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Thursday, 21 May 1970

Mr MARTIN (Banks) - Mr Chairman,I rise as an active credit unionist to express my disgust at the stages through which this Bill has gone before being returned to this Committee. Let us trace the history of the Bill and the clause that is now under consideration. The Bill was introduced into the Parliament and, at the second reading stage and during the Committee stages, the Opposition moved certain amendments including amendments to the clause which is now under discussion. The amendments were defeated by the Government by sheer weight of numbers.

No consideration at all was given by the Government to the honest and sincere suggestions which were put forward by the honourable member for Reid (Mr Uren) and other speakers on this side. No real consideration was given by the Minister for Health (Dr Forbes) who represents in this chamber the Minister for Housing (Senator Dame Annabelle Rankin) and the Government to the sincere and practical suggestions which were put forward by representatives of the credit union movement. The Government could have accepted in part at least those amendments that were suggested before the Homes Savings Grant Bill was transmitted to the other place.

Let us look at the situation when the Bill reached the other place. A situation exists there in which 4 senators representing another Party than those represented in this Committee occupy a position of power because of the numbers of the various parties there. These members are in a position of power because they happen to hold the balance of power in the other place. During the second reading debate on this Bill there, the spokesman for that Party - which is the Australian Democratic Labor Party - had this to say in relation to the clause under consideration. I quote the words of Senator Little:

But the part of the legislation in which I feet the Government has failed to do what it set out to do is in relation to the eligibility of credit unions for people who wish to save the amount of money prescribed to be necessary to qualify them for a homes savings grant.

I propose to show the sheer hypocrisy of the arguments advanced by the members of the Australian Democratic Labor Party.

Senator Littlecontinued:

I believe that the Government has set out to do something very worthwhile. The credit unions are entitled to this because . they have operated in this field and in the more minor fields of housing which are as necessary as the building of the house itself, that is, the equipping and furnishing of the house.

I invite honourable members to listen to this pious hypocrisy. Senator Little continues:

Heavens above, nobody would expect anybody to live in just a house. The equipment that is inside the house is surely just as necessary to make a home as is the building itself.

He said further:

My criticism is that the legislation does not do what it set out to do, that is, to make credit unions attractive for young people to continue saving with for the purpose of getting a homes savings grant because it is obvious that only 1 - perhaps none - of the credit unions can meet the requirements of the legislation.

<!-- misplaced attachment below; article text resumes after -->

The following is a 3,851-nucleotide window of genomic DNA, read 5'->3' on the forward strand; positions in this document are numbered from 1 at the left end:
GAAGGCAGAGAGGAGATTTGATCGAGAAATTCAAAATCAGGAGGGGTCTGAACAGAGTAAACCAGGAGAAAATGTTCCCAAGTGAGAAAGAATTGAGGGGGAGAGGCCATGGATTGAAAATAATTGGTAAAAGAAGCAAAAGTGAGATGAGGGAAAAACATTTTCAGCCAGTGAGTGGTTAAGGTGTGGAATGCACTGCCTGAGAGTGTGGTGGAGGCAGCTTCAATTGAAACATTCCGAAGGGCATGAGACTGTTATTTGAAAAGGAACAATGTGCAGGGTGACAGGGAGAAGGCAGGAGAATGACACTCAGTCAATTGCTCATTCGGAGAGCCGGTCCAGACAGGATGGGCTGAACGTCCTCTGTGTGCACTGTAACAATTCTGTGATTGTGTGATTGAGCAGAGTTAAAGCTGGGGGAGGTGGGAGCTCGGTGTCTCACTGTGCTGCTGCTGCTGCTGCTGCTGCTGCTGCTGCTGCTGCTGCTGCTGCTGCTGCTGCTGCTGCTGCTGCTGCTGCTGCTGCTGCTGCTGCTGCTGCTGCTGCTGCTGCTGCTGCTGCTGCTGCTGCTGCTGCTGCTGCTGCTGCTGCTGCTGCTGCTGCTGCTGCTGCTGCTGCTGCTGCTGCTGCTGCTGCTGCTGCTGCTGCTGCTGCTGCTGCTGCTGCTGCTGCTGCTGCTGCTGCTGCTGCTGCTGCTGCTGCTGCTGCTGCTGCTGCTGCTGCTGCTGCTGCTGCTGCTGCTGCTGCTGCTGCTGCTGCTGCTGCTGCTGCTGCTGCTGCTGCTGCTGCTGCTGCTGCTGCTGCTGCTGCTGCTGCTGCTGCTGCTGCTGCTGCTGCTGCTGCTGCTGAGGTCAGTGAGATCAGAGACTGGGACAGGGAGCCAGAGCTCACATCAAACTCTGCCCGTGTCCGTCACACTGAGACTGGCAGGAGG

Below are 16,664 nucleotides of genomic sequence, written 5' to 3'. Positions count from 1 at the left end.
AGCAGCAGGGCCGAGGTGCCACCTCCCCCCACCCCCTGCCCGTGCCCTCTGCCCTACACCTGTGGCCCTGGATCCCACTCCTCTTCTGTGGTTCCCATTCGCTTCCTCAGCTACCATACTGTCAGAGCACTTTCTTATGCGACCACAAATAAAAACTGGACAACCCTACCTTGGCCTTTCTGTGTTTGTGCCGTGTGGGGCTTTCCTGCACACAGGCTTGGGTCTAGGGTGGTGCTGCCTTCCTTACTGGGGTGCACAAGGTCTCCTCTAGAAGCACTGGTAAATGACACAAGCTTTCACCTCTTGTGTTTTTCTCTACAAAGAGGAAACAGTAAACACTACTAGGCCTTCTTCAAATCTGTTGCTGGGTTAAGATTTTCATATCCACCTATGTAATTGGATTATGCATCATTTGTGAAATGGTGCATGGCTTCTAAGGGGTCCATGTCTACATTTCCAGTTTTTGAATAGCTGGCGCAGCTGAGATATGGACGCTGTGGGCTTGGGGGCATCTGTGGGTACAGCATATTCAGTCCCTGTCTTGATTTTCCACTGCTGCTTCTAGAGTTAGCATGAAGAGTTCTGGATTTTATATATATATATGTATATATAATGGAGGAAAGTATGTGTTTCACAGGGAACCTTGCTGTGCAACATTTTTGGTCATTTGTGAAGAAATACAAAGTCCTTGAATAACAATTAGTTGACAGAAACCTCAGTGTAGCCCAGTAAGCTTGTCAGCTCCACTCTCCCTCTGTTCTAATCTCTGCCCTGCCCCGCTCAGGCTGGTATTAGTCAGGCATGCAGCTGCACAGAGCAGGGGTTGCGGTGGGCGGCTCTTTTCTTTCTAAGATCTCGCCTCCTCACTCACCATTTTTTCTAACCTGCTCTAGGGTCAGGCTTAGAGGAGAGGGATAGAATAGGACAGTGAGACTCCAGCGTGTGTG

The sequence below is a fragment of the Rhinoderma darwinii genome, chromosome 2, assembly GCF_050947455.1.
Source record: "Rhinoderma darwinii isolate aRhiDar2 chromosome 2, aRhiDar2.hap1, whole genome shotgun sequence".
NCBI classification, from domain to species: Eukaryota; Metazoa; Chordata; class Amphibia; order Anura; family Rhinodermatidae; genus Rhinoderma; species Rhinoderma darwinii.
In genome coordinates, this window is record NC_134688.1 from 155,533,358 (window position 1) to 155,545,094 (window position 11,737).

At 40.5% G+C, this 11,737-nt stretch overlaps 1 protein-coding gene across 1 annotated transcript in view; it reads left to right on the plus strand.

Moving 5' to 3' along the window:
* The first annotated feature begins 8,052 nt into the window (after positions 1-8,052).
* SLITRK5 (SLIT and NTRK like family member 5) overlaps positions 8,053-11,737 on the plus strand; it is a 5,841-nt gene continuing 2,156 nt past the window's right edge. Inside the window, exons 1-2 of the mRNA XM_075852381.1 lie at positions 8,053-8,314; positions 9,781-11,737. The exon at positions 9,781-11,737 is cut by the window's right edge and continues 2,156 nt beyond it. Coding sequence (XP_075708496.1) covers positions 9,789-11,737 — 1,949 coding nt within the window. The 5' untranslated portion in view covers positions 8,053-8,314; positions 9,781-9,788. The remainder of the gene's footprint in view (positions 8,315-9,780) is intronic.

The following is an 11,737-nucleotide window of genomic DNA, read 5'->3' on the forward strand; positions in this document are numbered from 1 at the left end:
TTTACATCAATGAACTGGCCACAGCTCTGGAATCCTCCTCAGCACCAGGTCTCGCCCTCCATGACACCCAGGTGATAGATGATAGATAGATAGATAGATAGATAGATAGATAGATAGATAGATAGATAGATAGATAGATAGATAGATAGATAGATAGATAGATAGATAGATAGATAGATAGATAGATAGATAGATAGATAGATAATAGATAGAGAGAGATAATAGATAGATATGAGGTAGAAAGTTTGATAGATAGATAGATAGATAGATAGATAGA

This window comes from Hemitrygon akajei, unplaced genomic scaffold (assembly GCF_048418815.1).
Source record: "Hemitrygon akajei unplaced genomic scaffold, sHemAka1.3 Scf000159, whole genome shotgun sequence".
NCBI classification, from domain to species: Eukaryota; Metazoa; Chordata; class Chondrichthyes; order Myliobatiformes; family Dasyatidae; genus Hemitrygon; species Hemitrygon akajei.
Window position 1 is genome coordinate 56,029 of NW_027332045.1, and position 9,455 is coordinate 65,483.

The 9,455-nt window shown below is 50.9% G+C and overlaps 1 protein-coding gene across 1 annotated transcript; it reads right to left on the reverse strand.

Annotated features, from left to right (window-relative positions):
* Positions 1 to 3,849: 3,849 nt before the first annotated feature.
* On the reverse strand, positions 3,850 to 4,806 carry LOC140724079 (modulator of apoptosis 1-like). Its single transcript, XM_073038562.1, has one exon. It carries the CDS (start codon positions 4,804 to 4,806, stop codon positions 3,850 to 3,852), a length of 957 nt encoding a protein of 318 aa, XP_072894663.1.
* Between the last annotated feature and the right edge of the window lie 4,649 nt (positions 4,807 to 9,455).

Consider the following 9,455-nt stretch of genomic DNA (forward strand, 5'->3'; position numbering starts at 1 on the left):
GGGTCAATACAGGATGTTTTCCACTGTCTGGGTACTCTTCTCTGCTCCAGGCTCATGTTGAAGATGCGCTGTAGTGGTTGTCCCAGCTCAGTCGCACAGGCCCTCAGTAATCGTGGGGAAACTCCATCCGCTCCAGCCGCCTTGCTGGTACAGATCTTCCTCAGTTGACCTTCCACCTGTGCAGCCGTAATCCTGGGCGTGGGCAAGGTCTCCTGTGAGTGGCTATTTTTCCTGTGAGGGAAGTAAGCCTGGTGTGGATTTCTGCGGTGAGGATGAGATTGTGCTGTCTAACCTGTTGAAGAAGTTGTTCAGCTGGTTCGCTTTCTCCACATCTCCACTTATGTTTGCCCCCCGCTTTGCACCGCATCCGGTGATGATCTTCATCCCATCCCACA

Senator Littlesuggested ; I will generalise on his remarks and will not quote them directly ; the 3 improvements which had been suggested by the credit union movement. But his party did not move an amendment in the other place along the lines of those suggested improvements.

What happened was that the credit union movement - and rightly so - made representations to all parties. It made representations to the Australian Labor Party - the Opposition here and in the other place - to the

Government and to the Australian Democratic Labor Parry which is represented only in the other place. The Australian Labor Party took note of its representations and moved an amendment in the other place to comply with what the desires of the credit union movement were. The amendment fitted in with the expressed views of Senator Little in his speech during the second reading debate.

I come now to what happened after that amendment was moved. I quote from page 1215 of Hansard of 7th May 1970. Senator Little said:

I am vers' much aware that whatever remarks I make at this stage must be associated with an amendment that was most surprisingly moved after 1 spoke on the Rill itself . . .

He continued:

We initiated all of the ideas that are now contained in the amendment that is before the Senate as to the necessity for compromise particularly on the question of the stringent conditions applied to the credit unions.

The Australian Democratic Labor Party did not initiate those ideas. The ideas were initiated by the credit union movement itself in representations to the 3 parties concerned. Senator Little continued, after indicating why members of the Australian Democratic Labor Party would not support the amendment, by saying this about Senator Poke who moved the amendment on behalf of the Opposition in the Senate:

He has stolen my ideas.

What greater rank hypocrisy could you get Mr Chairman? It is just like the little boy who took his bat home-

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